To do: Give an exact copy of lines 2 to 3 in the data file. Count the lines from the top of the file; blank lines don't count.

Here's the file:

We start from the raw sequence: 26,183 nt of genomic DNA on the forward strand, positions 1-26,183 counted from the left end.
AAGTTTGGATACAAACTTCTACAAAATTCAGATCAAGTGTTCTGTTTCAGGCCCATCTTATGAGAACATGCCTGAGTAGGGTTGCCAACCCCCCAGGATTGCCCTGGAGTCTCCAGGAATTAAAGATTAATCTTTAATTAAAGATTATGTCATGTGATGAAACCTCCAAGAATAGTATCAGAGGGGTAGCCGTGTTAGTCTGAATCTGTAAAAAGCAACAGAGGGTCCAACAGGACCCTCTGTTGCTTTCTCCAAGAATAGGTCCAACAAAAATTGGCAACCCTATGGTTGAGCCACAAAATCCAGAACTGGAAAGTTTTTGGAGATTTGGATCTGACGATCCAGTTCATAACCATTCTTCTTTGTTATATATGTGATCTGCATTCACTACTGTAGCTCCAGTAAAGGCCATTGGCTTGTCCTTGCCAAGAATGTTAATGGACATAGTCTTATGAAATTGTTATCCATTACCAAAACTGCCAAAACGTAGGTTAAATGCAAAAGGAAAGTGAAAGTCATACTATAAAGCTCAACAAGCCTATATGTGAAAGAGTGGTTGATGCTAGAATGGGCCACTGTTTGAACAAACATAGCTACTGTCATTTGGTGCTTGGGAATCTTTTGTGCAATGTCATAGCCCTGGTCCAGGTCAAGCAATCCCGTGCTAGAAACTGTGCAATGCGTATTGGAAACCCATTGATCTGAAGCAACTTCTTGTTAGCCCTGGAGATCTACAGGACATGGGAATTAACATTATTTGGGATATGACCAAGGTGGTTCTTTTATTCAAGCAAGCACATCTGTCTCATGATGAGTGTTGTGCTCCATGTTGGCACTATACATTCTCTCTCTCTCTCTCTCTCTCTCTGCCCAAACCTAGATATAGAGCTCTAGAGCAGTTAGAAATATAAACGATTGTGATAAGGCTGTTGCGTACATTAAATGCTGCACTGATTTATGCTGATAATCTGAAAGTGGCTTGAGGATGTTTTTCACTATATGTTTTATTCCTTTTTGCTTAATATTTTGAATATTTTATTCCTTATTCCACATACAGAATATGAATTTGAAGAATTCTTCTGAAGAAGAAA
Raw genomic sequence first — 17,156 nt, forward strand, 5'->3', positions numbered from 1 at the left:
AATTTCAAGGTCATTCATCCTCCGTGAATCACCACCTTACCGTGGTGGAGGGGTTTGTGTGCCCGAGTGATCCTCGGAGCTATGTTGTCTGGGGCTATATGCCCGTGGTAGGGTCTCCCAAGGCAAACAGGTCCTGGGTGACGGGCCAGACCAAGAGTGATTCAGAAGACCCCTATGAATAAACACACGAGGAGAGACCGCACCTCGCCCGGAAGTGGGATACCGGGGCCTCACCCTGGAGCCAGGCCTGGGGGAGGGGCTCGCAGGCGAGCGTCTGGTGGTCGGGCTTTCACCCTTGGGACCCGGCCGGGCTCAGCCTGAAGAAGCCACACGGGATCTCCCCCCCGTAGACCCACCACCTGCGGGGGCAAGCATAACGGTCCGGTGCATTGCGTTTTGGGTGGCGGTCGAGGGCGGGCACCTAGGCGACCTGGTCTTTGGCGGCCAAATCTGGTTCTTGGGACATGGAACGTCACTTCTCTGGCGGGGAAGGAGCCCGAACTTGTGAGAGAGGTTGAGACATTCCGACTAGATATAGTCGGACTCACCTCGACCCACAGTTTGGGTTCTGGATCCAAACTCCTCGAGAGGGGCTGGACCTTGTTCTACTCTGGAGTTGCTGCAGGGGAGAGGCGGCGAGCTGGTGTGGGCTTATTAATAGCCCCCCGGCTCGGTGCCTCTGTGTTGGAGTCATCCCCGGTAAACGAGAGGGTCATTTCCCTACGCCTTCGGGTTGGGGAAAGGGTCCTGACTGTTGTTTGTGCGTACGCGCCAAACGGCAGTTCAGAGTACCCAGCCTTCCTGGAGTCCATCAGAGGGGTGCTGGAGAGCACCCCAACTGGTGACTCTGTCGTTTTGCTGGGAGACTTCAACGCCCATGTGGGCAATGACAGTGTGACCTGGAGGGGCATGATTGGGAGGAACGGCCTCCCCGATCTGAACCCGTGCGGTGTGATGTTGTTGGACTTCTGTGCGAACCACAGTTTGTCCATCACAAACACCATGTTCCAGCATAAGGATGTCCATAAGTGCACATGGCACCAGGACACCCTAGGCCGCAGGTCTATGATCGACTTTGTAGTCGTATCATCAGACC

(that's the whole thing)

AAGTTTGGATACAAACTTCTACAAAATTCAGATCAAGTGTTCTGTTTCAGGCCCATCTTATGAGAACATGCCTGAGTAGGGTTGCCAACCCCCCAGGATTGCCCTGGAGTCTCCAGGAATTAAAGATTAATCTTTAATTAAAGATTATGTCATGTGATGAAACCTCCAAGAATAGTATCAGAGGGGTAGCCGTGTTAGTCTGAATCTGTAAAAAGCAACAGAGGGTCCAACAGGACCCTCTGTTGCTTTCTCCAAGAATAGGTCCAACAAAAATTGGCAACCCTATGGTTGAGCCACAAAATCCAGAACTGGAAAGTTTTTGGAGATTTGGATCTGACGATCCAGTTCATAACCATTCTTCTTTGTTATATATGTGATCTGCATTCACTACTGTAGCTCCAGTAAAGGCCATTGGCTTGTCCTTGCCAAGAATGTTAATGGACATAGTCTTATGAAATTGTTATCCATTACCAAAACTGCCAAAACGTAGGTTAAATGCAAAAGGAAAGTGAAAGTCATACTATAAAGCTCAACAAGCCTATATGTGAAAGAGTGGTTGATGCTAGAATGGGCCACTGTTTGAACAAACATAGCTACTGTCATTTGGTGCTTGGGAATCTTTTGTGCAATGTCATAGCCCTGGTCCAGGTCAAGCAATCCCGTGCTAGAAACTGTGCAATGCGTATTGGAAACCCATTGATCTGAAGCAACTTCTTGTTAGCCCTGGAGATCTACAGGACATGGGAATTAACATTATTTGGGATATGACCAAGGTGGTTCTTTTATTCAAGCAAGCACATCTGTCTCATGATGAGTGTTGTGCTCCATGTTGGCACTATACATTCTCTCTCTCTCTCTCTCTCTCTCTGCCCAAACCTAGATATAGAGCTCTAGAGCAGTTAGAAATATAAACGATTGTGATAAGGCTGTTGCGTACATTAAATGCTGCACTGATTTATGCTGATAATCTGAAAGTGGCTTGAGGATGTTTTTCACTATATGTTTTATTCCTTTTTGCTTAATATTTTGAATATTTTATTCCTTATTCCACATACAGAATATGAATTTGAAGAATTCTTCTGAAGAAGAAA
Raw genomic sequence first — 17,156 nt, forward strand, 5'->3', positions numbered from 1 at the left: